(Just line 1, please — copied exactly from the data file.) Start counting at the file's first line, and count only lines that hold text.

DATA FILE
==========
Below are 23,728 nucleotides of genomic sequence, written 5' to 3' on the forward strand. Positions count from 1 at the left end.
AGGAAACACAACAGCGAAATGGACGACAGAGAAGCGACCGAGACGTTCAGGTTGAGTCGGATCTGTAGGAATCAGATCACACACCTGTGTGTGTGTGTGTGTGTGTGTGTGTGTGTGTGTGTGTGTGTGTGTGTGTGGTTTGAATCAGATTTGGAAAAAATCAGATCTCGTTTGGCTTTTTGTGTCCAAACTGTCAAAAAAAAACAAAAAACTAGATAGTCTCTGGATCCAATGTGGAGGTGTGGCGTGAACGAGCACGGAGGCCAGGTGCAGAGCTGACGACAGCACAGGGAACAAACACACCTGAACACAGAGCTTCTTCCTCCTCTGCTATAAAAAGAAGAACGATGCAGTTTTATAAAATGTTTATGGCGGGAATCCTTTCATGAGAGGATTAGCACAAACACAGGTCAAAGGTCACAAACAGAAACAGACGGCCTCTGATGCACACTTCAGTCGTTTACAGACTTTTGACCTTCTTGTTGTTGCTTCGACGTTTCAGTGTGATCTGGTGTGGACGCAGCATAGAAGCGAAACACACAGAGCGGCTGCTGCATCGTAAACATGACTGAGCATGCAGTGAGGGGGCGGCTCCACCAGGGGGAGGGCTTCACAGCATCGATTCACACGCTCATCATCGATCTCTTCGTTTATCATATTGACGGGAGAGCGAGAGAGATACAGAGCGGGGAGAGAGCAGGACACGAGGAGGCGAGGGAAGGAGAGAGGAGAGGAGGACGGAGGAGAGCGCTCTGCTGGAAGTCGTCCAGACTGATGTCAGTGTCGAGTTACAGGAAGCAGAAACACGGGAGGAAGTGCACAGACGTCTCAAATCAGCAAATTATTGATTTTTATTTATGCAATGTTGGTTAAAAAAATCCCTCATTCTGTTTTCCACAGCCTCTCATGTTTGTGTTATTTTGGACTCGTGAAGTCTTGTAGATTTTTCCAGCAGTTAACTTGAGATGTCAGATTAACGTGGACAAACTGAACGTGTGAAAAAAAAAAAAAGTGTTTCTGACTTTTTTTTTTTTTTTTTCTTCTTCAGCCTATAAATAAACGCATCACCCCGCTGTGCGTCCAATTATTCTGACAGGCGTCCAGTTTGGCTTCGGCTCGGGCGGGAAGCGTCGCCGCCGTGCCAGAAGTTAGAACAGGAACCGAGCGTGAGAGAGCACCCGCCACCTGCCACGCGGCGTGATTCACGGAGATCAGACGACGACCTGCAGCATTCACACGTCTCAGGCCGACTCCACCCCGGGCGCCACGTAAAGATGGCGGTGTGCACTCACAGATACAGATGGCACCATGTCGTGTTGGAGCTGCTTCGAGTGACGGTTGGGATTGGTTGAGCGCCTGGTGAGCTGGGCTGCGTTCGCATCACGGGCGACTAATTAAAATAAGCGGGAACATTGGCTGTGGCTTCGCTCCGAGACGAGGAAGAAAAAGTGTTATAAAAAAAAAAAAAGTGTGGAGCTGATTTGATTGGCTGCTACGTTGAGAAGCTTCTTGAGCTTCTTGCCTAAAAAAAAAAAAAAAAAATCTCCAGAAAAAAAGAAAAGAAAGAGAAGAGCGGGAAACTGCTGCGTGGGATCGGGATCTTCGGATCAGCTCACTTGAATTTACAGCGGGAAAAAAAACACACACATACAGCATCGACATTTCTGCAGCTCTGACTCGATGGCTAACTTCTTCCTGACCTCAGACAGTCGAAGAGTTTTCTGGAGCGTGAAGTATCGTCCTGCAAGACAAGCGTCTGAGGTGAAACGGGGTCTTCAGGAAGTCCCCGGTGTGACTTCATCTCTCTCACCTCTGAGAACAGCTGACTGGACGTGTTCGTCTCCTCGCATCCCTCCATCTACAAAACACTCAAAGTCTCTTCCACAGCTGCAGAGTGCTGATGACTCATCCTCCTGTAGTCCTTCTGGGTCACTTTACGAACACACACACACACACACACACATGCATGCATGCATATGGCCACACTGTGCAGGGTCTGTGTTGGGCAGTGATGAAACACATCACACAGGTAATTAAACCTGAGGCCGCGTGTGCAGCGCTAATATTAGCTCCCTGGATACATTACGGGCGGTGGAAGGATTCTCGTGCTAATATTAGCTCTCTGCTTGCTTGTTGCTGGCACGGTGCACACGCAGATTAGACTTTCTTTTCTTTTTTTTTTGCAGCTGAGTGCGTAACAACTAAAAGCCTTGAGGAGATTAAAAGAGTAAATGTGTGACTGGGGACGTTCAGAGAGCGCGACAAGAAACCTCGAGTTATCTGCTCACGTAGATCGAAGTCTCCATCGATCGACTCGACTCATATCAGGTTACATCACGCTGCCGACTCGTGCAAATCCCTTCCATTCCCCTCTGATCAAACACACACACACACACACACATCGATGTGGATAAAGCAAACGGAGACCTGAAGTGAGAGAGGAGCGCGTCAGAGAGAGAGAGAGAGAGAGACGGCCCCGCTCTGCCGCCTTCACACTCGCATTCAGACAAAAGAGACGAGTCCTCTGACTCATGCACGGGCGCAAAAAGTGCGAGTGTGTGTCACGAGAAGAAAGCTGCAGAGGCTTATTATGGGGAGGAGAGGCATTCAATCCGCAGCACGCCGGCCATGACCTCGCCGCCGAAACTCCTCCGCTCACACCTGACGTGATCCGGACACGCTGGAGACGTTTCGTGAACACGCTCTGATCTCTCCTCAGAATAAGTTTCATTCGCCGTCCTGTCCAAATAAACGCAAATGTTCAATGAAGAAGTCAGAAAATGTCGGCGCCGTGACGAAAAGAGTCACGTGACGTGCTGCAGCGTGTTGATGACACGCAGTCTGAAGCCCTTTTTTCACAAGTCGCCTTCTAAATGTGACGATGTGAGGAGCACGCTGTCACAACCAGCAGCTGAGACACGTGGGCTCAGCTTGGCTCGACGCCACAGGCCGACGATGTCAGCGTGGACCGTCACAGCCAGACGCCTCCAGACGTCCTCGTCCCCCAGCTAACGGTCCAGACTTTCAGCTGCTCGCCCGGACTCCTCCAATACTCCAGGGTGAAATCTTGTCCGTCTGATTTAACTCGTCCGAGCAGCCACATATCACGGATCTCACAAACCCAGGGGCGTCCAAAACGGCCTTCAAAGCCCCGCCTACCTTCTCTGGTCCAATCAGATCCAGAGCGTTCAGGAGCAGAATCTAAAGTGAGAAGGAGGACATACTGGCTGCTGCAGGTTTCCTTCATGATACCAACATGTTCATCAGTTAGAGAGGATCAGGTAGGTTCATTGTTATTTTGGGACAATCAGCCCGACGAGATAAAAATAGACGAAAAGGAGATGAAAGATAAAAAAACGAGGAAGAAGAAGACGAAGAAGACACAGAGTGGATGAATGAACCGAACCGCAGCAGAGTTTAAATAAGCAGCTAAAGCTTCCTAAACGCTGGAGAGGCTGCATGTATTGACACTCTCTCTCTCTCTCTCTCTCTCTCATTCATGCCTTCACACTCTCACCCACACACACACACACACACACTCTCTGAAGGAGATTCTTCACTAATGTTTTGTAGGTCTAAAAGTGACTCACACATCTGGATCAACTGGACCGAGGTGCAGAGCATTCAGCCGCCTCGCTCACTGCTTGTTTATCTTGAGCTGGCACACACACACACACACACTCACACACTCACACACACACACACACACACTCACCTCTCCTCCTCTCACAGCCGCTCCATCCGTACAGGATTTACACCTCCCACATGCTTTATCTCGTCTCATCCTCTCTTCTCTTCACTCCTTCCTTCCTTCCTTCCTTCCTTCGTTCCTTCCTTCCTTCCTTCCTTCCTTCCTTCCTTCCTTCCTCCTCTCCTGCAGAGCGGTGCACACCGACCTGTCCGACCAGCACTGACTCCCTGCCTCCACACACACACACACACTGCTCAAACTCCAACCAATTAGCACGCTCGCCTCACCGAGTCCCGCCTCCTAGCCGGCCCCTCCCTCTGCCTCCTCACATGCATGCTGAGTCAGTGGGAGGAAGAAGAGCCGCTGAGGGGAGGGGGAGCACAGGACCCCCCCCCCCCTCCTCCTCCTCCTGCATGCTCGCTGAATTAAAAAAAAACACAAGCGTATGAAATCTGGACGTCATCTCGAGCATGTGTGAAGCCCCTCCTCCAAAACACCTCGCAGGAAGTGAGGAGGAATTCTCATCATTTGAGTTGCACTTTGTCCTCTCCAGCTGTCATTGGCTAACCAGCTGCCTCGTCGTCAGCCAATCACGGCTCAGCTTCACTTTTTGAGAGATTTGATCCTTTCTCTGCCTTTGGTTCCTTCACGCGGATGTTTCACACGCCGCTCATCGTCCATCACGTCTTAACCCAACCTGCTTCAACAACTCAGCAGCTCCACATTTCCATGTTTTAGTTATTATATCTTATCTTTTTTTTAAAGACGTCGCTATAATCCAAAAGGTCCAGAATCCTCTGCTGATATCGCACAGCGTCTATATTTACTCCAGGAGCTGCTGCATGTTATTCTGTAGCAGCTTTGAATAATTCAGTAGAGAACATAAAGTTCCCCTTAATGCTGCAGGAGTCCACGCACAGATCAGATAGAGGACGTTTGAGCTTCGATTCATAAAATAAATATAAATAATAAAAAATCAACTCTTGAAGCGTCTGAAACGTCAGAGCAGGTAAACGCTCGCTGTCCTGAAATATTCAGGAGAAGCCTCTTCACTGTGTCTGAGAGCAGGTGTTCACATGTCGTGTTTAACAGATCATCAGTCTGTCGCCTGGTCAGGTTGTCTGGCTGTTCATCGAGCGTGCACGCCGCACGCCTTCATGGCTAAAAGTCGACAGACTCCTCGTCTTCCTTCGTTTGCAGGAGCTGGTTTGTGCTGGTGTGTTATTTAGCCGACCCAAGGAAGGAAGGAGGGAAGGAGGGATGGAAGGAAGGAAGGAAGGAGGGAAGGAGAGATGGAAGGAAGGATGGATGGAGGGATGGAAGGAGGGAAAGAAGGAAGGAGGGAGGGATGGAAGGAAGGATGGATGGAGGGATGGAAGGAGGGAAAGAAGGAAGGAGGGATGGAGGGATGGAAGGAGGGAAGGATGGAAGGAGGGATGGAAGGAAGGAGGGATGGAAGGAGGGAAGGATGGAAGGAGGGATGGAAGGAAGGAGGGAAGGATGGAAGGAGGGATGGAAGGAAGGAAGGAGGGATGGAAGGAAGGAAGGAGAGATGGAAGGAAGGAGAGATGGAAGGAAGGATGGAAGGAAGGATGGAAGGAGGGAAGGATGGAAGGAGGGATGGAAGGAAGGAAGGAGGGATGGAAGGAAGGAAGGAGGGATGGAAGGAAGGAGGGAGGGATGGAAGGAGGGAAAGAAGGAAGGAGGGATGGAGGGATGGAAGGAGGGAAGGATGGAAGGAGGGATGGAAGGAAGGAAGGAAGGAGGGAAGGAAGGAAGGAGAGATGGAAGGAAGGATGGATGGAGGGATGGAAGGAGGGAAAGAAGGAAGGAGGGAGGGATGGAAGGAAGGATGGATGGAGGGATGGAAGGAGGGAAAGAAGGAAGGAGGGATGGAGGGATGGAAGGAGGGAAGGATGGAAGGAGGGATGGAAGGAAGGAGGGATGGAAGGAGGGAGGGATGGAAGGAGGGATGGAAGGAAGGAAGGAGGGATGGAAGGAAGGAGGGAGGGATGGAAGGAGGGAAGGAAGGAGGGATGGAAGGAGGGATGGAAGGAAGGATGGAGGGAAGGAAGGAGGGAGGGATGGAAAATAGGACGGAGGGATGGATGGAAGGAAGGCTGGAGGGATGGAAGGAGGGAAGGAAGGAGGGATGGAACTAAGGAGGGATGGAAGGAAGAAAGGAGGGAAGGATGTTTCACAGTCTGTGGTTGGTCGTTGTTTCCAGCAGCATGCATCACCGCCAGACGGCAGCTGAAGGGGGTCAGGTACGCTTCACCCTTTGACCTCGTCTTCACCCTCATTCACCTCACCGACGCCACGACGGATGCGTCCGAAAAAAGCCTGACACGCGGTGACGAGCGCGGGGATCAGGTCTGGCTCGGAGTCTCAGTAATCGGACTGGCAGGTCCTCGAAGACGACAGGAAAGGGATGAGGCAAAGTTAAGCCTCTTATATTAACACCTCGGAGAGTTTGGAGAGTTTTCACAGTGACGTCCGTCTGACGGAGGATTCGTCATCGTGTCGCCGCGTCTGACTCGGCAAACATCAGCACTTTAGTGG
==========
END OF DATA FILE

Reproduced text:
Below are 23,728 nucleotides of genomic sequence, written 5' to 3' on the forward strand. Positions count from 1 at the left end.